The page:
All five there looked at each other, then jumped up from their seats and burst out the door, little Al blurting out to the barmaid “We’ll be right back!” They were standing outside in the street looking this way and that, not sure what they were looking for, when around the corner from the direction of the stables there came the steady, heavy beat of huge hooves. As the three men and two hobbits watched there came a horse, gigantic in size and power, black as the night sky; and riding him was a tall figure, cloaked in black with a rayed star on his breast, riding off into the night.
“Horseman, please hold up”, Darcy cried out, and the rider halted in the middle of the street. “Were you inside the Prancing Pony just now, and did you order a round of ale for a party of five?”
The rider pulled his hood down, and answered, “That I did, for it seems there is a wedding in the offing, perhaps?”
The party there seemed to have lost their voices, but little Al piped up, “Then you’re he, Halrohir the Rider. We would be so honored to have you at our table, to drink with us properly. If you are on some errand, I understand, but to meet you at last – “
“My errand is not pressing, so I might stay at least one round in your company”, Halrohir smiled as he jumped from the saddle to the ground. He tethered the black stallion to a post, then whispered something in a strange tongue to the beast, who blew out a great “Whuff!” Turning to the company with a grin, he let them lead him back inside the lighted tavern hall.
The six went right back to their places, the barmaid hovering over the table as if just about to clear it away. Halrohir signaled the barmaid to bring six fresh ales, including one for himself, and handed her two gold coins; one for the fare, and one for her. She took the order and the coins and left, looking at Halrohir with barely disguised devotion.
“So, friends, shall we make that toast?” Halrohir asked, “To Darcy and, her name was -Rosamund, yes – to the new family and your house! Good years in times to come!” And all six there took a pull of their mugs in salute.
But Darcy raised his ale once more, “And to our guest, Halrohir the Ranger, the great dark rider of the North: where he rides, life is good!” Halrohir smiled and pulled his ale in salute.
“But what brings you here to Bree tonight, Ranger?” Rowly asked.
Halrohir smiled, “Even I like to enjoy a warm fire and hot food, and the company of others. And there’s news to be had, and stories, and people to meet, like you. I like to hear of the doings of folk inside the hedgerows and farms, for each of you have stories to tell, you know.”
“Oh, come now, Ranger, you’ve seen it an’ done it, haven’t ya?” Tom asked. “I mean, what’s the likes of Breeland to you, that’s seen all the wide lands of the North clear down to Dunland and beyond? And what’s fought in battles, mind? Not that there wasn’t that some scrap right here in Breeland, mind…”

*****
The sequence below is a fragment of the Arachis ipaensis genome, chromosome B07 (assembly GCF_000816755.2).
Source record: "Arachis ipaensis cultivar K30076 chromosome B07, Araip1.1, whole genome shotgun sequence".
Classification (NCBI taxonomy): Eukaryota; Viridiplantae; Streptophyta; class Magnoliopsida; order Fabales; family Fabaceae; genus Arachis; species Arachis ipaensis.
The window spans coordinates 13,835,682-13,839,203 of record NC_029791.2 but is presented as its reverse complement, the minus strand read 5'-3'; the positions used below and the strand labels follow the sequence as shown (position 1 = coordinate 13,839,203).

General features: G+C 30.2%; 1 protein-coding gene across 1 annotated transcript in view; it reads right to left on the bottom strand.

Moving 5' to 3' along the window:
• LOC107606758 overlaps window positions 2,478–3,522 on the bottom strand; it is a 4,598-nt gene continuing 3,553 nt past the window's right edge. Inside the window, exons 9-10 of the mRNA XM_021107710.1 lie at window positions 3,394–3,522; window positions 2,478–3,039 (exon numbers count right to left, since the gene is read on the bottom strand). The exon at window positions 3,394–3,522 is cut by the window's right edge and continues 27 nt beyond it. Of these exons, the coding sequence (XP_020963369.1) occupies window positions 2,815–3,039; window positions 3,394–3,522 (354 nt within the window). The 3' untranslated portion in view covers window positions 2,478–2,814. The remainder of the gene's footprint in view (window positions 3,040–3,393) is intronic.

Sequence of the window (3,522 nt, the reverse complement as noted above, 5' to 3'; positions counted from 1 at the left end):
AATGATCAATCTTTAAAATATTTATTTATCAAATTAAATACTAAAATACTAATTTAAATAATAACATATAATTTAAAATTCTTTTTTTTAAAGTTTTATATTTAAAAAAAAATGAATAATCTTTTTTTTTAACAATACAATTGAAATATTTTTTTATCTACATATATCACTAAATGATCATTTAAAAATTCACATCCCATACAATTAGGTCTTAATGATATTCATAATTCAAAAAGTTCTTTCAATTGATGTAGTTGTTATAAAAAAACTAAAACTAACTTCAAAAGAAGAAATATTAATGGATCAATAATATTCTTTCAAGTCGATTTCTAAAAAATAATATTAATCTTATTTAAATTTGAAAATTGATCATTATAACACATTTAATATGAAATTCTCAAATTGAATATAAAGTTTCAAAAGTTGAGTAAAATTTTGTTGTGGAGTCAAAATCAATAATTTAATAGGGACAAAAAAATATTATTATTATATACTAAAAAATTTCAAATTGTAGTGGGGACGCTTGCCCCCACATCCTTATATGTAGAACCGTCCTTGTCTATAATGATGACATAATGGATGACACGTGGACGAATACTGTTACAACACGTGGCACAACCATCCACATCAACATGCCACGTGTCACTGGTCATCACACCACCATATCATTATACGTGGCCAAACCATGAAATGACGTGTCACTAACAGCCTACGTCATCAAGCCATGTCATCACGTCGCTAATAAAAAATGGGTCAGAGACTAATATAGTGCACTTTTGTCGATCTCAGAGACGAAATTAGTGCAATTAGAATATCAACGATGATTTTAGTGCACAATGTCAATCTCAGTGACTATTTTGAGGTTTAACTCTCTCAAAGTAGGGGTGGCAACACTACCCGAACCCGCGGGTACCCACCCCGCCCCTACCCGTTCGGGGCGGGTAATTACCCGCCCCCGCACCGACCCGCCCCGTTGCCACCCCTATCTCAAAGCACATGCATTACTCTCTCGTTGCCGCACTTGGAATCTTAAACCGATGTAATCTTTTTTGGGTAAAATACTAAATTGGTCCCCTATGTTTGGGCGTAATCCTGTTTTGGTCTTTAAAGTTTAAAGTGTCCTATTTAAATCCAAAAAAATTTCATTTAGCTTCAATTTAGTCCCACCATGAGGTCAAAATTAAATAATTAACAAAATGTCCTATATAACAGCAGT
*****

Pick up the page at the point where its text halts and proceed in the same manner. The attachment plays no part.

“True enough, though that never should have happened,” Halrohir said, “but battle and war are the province of men who are willing to face death, or at least cause it. The first time I…killed, there was no time to think, there was only time to act. But after the killing was done, then your mind and heart go to war with each other. And that, I wasn’t prepared for.” Halrohir went quiet, sipping his ale thoughtfully.
“Now, Ranger, what might we know from you about places you’ve seen?” Al asked, trying to break the mood. “The word here in Bree is that there’s something queer going on away east, towards the Misty Mountains and all.”
Halrohir smiled, “Perhaps not the Mountains, but closer in to Breeland. The word has come up the Greenway by way of the King’s Messengers, word of a great work to be begun. The Tower of Amon Sul, which once stood upon Weathertop, is to be rebuilt, and made a fortress for the King here in the North. So, all manner of craftsmen, artificers, architects, sculptors, carpenters,” he said, nodding to Rowly about his nephew Nick, “those who deal with supplies for men and beasts”, he nodded to Tom, “will have their skills and goods in demand; all paid for, by the King’s purse. It will be a busy time, once the building starts.”
The Breelanders’ eyes were alight at the prospects. “And just when is all this work supposin’ to start, eh?” Tom asked. "This is the first word we’ve heard tell, and though you’re a Ranger and all, you’re not a King’s Messenger from up the Greenway.”
“We have ways of hearing things, long before others, or we wouldn’t be Rangers, would we?” Halrohir said slyly. “Now, to be honest, the Messengers did come up the Greenway to speak with us about this, because the building site must be secured and watched, and that work falls to us. And it will fall to you, worthies of the Breeland, to be ready when the orders for goods and skills come pouring in.”
There were nods around the table, and especially thoughtful looks from Tom and little Rowly, who stood to do quite well in such a situation. But Al was hungry for more. “What else can you tell us, Rider? I mean, about where you’ve been, and where you’re bound to go? You were leaving, but it’s late for a journey, unless you were sleeping under the stars tonight.”
Halrohir considered, then said, “You’re right, it is rather late to be starting out, but my errand is such that it can’t wait. Which is why my mount is still saddled and ready outside. So, with this, my friends,” he said as he drained his ale in one long pull, “I must bid you all a fond farewell.” He rose, and the others rose as well. “But know this, that I’ll be back in Bree from time to time, just to see how things are going along. Goodnight!” And he rose from his chair, all the others doing likewise. Darcy held out his hand, and the Ranger took it.